Endolymphatic sac enhancement

M. M. Paparella, H. Sajjadi

Research output: Contribution to journalArticlepeer-review

28 Scopus citations


Endolymphatic sac enhancement surgery has proved, over the last several decades, to be a conservative and relatively safe procedure for patients in whom extensive empirical medical therapy has failed. The operation can usually be done as an outpatient procedure or with a one-night postoperative stay, and it has relatively low morbidity. Up to 90% of patients exhibit significant improvement of their episodic vertigo after the operation. Destructive procedures such as labyrinthectomy and vestibular neurectomy are reserved for rare cases of failure of the endolymphatic sac enhancement and are not offered to patients as a primary surgical alternative. Wide decompression of the mastoid and sigmoid sinus is of paramount importance in achieving an adequate endolymphatic sac enhancement. At the end of the operation, meticulous attention should be given to cleaning bone dust and debris from the wound and to stopping all bleeding and bony oozing. Wide opening of the posterior aditus and facial recess is usually necessary to prevent postoperative aditus block. In the postoperative period, scrupulous attention should be given to wound healing; if infection develops in the wound, aggressive antibiotic therapy should be administered to prevent labyrinthitis that could result in deafness.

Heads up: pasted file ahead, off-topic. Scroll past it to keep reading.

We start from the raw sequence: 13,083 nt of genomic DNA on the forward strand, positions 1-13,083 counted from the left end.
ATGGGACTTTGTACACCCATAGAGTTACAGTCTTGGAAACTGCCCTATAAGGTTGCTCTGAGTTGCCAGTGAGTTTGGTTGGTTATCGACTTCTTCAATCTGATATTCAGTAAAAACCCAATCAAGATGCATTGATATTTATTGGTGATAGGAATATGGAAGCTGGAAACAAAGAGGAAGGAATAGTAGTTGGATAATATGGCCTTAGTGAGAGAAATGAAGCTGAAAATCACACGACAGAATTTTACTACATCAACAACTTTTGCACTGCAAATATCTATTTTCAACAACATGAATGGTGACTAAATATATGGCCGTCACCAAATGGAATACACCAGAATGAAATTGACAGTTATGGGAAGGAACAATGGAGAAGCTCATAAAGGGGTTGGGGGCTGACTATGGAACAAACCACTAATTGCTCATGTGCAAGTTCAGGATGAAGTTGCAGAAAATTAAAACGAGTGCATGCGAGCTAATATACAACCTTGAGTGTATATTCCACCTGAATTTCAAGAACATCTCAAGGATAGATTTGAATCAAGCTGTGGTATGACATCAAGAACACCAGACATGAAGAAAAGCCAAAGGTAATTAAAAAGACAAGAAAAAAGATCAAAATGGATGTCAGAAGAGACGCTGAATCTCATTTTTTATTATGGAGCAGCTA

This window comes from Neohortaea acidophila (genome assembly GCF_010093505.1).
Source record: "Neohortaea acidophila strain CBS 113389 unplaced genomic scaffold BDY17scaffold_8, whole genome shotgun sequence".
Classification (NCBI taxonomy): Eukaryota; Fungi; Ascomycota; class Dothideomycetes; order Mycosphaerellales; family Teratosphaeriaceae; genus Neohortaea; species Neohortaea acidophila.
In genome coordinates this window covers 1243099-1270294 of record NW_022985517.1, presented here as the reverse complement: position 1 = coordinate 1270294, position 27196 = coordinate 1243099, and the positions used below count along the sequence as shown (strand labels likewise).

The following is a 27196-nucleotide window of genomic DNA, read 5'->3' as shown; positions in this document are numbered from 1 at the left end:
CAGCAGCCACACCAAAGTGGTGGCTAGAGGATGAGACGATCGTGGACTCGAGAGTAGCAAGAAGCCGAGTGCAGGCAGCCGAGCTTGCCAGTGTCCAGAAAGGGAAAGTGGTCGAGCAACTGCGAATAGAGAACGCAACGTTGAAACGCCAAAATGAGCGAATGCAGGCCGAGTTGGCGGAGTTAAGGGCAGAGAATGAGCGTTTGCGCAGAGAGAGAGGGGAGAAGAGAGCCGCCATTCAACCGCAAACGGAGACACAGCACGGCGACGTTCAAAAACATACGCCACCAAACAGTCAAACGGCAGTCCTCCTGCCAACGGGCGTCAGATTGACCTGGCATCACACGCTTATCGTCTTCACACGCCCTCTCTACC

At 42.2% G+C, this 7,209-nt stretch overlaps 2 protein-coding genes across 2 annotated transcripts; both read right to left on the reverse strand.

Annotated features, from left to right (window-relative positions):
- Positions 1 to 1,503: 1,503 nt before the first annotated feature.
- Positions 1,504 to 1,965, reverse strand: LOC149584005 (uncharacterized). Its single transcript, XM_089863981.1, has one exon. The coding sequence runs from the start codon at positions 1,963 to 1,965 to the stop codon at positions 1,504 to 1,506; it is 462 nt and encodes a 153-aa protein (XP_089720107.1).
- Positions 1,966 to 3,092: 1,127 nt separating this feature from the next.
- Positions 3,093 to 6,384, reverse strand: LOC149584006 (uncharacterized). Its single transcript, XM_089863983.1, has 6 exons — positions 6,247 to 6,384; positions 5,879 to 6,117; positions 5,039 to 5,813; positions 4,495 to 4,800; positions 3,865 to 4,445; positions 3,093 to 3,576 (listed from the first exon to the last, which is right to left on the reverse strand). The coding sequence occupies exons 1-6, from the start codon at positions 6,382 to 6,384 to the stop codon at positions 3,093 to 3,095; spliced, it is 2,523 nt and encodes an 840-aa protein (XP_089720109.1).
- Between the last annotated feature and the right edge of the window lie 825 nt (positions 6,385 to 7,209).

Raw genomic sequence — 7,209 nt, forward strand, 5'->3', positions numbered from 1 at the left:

Original languageEnglish (US)
Pages (from-to)381-402
Number of pages22
JournalOtolaryngologic Clinics of North America
Issue number2
StatePublished - Jan 1 1994
Externally publishedYes


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